Whether out on the lake, in the ocean, or at a pool, swimmers and observers should be aware of the signs of drowning. Taking immediate action can make the difference between permanent injury, or life and death. A recent article published by Slate highlights the reality that it is often difficult to identify a drowning victim. While some may assume that drowning victims will be screaming or thrashing, this is not often the case.
According to experts, drowning is not usually identifiable by thrashing in the water, violet yelling or a call for help. Drowning can be “deceptively quiet” according to a former Coast Guard rescue swimmer who has often seen victims of drowning overlooked, even by close bystanders. Our Charlotte swimming accident attorneys want to keep our clients and the community safe by promoting swimming safety and to provide information on how to spot a drowning victim.
When watching movies, drowning victims wave, yell and call for help. In fact, drowning victims may not splash or show any sign of struggle. Medical experts in the field have reported that The Instinctive Drowning Response, is what victims actually do to avoid suffocating underwater. Essentially, a drowning victim may go into shock and the reaction is not very dramatic to bystanders.
Drowning is the number two cause of accidental death to children under the age of 5. Surprisingly, nearly half of deaths will be within 25 yards of a parent or other adult. Parents may even be watching their children without knowing that they are drowning.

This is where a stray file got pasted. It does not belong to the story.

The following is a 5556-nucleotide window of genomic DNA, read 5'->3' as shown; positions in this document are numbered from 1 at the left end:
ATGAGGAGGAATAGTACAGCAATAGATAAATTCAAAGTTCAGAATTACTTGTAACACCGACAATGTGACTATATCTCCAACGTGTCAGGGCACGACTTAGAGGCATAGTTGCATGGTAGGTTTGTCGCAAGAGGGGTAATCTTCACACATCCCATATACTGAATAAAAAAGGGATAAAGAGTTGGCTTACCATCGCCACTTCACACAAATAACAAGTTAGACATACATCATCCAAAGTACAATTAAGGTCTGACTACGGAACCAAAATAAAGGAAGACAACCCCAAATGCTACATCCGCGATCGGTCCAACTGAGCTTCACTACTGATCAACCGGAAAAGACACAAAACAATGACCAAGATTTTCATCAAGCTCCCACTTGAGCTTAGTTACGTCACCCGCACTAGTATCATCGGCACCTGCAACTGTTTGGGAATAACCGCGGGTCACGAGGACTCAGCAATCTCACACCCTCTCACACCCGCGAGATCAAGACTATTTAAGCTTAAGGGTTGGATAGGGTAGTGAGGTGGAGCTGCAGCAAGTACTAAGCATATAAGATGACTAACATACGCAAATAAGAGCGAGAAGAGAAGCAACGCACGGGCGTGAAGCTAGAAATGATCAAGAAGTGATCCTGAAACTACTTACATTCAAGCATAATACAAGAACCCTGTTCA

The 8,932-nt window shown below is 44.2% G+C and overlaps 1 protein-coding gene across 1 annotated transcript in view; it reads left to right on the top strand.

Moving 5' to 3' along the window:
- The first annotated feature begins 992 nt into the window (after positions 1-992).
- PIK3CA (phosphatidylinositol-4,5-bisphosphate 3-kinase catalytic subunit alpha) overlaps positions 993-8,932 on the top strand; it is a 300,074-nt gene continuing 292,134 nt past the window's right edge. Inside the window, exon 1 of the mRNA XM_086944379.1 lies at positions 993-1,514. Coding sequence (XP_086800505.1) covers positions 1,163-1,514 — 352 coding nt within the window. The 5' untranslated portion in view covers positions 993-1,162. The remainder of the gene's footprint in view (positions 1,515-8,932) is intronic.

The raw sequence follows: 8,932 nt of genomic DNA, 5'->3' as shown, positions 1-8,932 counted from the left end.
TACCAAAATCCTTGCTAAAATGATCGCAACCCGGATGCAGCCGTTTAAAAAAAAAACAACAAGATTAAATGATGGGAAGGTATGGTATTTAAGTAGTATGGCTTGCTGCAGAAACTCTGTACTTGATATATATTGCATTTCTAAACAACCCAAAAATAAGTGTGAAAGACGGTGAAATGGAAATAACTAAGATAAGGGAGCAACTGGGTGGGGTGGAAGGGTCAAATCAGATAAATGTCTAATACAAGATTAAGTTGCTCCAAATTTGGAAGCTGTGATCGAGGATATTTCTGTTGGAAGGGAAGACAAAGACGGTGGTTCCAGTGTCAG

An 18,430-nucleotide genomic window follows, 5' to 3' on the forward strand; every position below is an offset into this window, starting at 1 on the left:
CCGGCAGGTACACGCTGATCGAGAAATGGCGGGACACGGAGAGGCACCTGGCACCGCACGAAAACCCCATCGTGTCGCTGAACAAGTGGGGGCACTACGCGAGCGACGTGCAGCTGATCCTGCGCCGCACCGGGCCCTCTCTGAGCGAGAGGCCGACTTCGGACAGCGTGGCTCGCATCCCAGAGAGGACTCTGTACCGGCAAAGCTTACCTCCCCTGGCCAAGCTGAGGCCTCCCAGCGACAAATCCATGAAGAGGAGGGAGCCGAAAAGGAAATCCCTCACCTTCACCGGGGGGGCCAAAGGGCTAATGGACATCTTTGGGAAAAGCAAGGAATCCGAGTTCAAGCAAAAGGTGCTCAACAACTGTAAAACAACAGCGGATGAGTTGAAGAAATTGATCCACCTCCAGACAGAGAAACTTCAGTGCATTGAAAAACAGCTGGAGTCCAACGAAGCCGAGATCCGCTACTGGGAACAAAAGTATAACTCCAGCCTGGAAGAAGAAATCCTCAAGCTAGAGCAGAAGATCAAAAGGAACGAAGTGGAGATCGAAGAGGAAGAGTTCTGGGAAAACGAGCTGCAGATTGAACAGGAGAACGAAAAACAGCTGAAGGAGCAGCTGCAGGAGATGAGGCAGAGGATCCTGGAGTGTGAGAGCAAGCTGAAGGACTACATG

In reality, victims are unable to call out for help. A respiratory system, designed for breathing, makes speech secondary. Victims may become paralyzed as the body focuses exclusively on taking in air. A drowning victim’s mouth may sink under water then reappear. Mouths of victims are usually not above the water long enough to inhale and call for help so they breath in quickly before their mouth sinks below the surface.
The same way that a victim is unable to call for help, a victim cannot wave. Instinctively, victims will extend their arms and press down on the surface of the water to leverage for air. In this position, victims cannot control arm movements. A victim will usually remain upright in the water with no evidence of kicking. The terrifying thing about drowning, is that the physiological response to drowning makes victims unable to call out for help; and, a victim can usually only struggle between 20 and 60 seconds before they are fully submerged.
If you and your family will be out swimming this summer, remember to keep small children away from the water when unattended. You should also remain aware of the signs of drowning including a head low in the water, tilted back, glassy or empty eyes, closed eyes, hair over forehead or eyes, the inability to use legs, or gasping. By identifying the signs of a drowning victim, you can also take appropriate action when a victim needs help.